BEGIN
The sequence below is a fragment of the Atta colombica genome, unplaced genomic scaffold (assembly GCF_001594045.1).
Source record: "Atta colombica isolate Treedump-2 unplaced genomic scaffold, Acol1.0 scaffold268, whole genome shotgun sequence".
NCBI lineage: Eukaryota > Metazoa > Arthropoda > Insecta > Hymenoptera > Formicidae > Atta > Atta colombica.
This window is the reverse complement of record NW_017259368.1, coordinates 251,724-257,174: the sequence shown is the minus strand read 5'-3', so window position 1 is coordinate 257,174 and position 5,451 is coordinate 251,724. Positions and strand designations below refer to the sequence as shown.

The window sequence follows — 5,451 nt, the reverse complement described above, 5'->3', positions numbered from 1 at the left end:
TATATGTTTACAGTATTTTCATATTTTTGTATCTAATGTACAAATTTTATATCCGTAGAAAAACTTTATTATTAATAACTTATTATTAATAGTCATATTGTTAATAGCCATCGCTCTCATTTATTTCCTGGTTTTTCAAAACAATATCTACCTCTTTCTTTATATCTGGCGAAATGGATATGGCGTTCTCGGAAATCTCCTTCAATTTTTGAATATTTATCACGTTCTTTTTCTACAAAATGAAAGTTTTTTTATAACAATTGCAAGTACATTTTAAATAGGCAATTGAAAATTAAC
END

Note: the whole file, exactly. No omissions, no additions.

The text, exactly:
The sequence below is a fragment of the Atta colombica genome, unplaced genomic scaffold (assembly GCF_001594045.1).
Source record: "Atta colombica isolate Treedump-2 unplaced genomic scaffold, Acol1.0 scaffold268, whole genome shotgun sequence".
NCBI lineage: Eukaryota > Metazoa > Arthropoda > Insecta > Hymenoptera > Formicidae > Atta > Atta colombica.
This window is the reverse complement of record NW_017259368.1, coordinates 251,724-257,174: the sequence shown is the minus strand read 5'-3', so window position 1 is coordinate 257,174 and position 5,451 is coordinate 251,724. Positions and strand designations below refer to the sequence as shown.

The window sequence follows — 5,451 nt, the reverse complement described above, 5'->3', positions numbered from 1 at the left end:
TATATGTTTACAGTATTTTCATATTTTTGTATCTAATGTACAAATTTTATATCCGTAGAAAAACTTTATTATTAATAACTTATTATTAATAGTCATATTGTTAATAGCCATCGCTCTCATTTATTTCCTGGTTTTTCAAAACAATATCTACCTCTTTCTTTATATCTGGCGAAATGGATATGGCGTTCTCGGAAATCTCCTTCAATTTTTGAATATTTATCACGTTCTTTTTCTACAAAATGAAAGTTTTTTTATAACAATTGCAAGTACATTTTAAATAGGCAATTGAAAATTAAC